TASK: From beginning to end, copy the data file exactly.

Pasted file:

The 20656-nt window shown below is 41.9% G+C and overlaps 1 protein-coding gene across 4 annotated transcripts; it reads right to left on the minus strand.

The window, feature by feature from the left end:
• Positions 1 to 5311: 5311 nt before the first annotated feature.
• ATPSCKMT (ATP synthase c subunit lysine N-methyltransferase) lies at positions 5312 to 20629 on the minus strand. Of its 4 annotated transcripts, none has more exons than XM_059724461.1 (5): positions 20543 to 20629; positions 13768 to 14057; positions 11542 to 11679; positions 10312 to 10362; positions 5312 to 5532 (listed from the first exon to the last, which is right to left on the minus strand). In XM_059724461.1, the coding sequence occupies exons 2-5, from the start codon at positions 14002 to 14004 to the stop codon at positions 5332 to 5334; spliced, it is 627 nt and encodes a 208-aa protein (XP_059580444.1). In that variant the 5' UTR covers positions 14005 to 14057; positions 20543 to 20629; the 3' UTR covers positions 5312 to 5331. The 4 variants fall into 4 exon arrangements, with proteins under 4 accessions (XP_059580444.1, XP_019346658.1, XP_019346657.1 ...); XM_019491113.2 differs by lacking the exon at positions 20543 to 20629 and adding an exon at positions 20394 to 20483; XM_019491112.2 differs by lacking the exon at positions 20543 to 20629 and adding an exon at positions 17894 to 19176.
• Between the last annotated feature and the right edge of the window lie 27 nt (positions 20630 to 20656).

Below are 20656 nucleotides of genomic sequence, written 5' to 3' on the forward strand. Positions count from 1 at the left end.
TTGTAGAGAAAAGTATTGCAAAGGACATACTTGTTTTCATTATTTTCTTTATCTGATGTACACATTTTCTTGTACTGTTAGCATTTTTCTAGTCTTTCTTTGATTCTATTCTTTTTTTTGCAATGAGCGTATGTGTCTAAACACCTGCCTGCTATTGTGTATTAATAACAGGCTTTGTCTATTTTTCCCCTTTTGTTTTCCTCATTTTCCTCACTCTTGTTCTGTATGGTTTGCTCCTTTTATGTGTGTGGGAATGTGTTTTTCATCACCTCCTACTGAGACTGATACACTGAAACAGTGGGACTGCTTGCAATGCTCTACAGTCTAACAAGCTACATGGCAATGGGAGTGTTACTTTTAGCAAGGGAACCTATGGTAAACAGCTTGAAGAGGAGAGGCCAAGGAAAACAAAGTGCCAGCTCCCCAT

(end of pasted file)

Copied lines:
The 20656-nt window shown below is 41.9% G+C and overlaps 1 protein-coding gene across 4 annotated transcripts; it reads right to left on the minus strand.

The window, feature by feature from the left end:
• Positions 1 to 5311: 5311 nt before the first annotated feature.
• ATPSCKMT (ATP synthase c subunit lysine N-methyltransferase) lies at positions 5312 to 20629 on the minus strand. Of its 4 annotated transcripts, none has more exons than XM_059724461.1 (5): positions 20543 to 20629; positions 13768 to 14057; positions 11542 to 11679; positions 10312 to 10362; positions 5312 to 5532 (listed from the first exon to the last, which is right to left on the minus strand). In XM_059724461.1, the coding sequence occupies exons 2-5, from the start codon at positions 14002 to 14004 to the stop codon at positions 5332 to 5334; spliced, it is 627 nt and encodes a 208-aa protein (XP_059580444.1). In that variant the 5' UTR covers positions 14005 to 14057; positions 20543 to 20629; the 3' UTR covers positions 5312 to 5331. The 4 variants fall into 4 exon arrangements, with proteins under 4 accessions (XP_059580444.1, XP_019346658.1, XP_019346657.1 ...); XM_019491113.2 differs by lacking the exon at positions 20543 to 20629 and adding an exon at positions 20394 to 20483; XM_019491112.2 differs by lacking the exon at positions 20543 to 20629 and adding an exon at positions 17894 to 19176.
• Between the last annotated feature and the right edge of the window lie 27 nt (positions 20630 to 20656).

Below are 20656 nucleotides of genomic sequence, written 5' to 3' on the forward strand. Positions count from 1 at the left end.
TTGTAGAGAAAAGTATTGCAAAGGACATACTTGTTTTCATTATTTTCTTTATCTGATGTACACATTTTCTTGTACTGTTAGCATTTTTCTAGTCTTTCTTTGATTCTATTCTTTTTTTTGCAATGAGCGTATGTGTCTAAACACCTGCCTGCTATTGTGTATTAATAACAGGCTTTGTCTATTTTTCCCCTTTTGTTTTCCTCATTTTCCTCACTCTTGTTCTGTATGGTTTGCTCCTTTTATGTGTGTGGGAATGTGTTTTTCATCACCTCCTACTGAGACTGATACACTGAAACAGTGGGACTGCTTGCAATGCTCTACAGTCTAACAAGCTACATGGCAATGGGAGTGTTACTTTTAGCAAGGGAACCTATGGTAAACAGCTTGAAGAGGAGAGGCCAAGGAAAACAAAGTGCCAGCTCCCCAT